Urinary diversion by transplantation of both ureters into a reservoir constructed from 60 cm of jejunum was performed in six clinically normal dogs. The reservoir was connected to a stoma on the abdominal wall through a valve constructed from a short segment of intussuscepted bowel to provide continence. The reservoir was emptied three times daily by catheterization. One dog did not survive the surgical procedure and two dogs died within 1 week of surgical complications. The postoperative capacity of the reservoir in surviving dogs was 100 to 200 mL; it increased during the first month to 600 to 750 mL. Continence was excellent in two dogs. One dog was continent until month 2, when partial slippage of the intussusception occurred. A reversible hyponatremic, hypochloremic, hypokalemic metabolic acidosis developed. Bacteriuria was not responsive to systemic or local instillation of antibiotics. Ascending pyelonephritis, hydroureter, and hydronephrosis occurred in two dogs. Struvite urinary calculi formed in one dog. The procedure as described would be unsuitable for clinical use in dogs.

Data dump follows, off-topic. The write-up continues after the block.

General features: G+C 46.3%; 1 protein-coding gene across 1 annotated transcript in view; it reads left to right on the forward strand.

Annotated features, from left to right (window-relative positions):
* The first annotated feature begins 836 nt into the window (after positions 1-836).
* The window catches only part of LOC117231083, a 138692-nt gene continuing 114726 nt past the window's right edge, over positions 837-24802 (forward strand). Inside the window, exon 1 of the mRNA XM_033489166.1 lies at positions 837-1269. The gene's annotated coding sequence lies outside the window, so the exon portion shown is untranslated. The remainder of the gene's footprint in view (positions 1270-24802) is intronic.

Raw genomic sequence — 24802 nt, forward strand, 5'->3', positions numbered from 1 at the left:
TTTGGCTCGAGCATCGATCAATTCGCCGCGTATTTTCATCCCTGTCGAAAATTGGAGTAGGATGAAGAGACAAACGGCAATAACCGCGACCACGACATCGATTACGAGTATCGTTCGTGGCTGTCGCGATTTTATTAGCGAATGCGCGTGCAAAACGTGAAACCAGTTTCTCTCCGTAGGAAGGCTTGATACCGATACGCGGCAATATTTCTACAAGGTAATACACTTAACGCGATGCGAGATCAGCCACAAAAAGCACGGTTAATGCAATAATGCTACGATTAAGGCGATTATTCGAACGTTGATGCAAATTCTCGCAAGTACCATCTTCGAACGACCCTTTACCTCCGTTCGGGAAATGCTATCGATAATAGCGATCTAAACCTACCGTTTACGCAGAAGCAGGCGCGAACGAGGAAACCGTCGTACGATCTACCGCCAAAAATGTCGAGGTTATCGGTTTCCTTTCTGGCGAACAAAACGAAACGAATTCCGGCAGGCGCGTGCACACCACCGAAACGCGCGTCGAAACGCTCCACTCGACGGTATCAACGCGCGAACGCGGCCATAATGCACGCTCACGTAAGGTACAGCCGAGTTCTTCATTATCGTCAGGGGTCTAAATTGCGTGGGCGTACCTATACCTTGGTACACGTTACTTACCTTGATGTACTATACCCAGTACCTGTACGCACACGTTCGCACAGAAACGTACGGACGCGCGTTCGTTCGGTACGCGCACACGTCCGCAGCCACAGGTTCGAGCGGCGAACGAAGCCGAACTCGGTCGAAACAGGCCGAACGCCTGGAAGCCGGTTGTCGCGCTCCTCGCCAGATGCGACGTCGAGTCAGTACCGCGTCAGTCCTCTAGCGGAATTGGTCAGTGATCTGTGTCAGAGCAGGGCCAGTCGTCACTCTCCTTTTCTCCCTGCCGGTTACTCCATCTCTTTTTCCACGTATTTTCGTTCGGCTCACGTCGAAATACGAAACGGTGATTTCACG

|Original language||English (US)|
|Number of pages||9|
|State||Published - May 1992|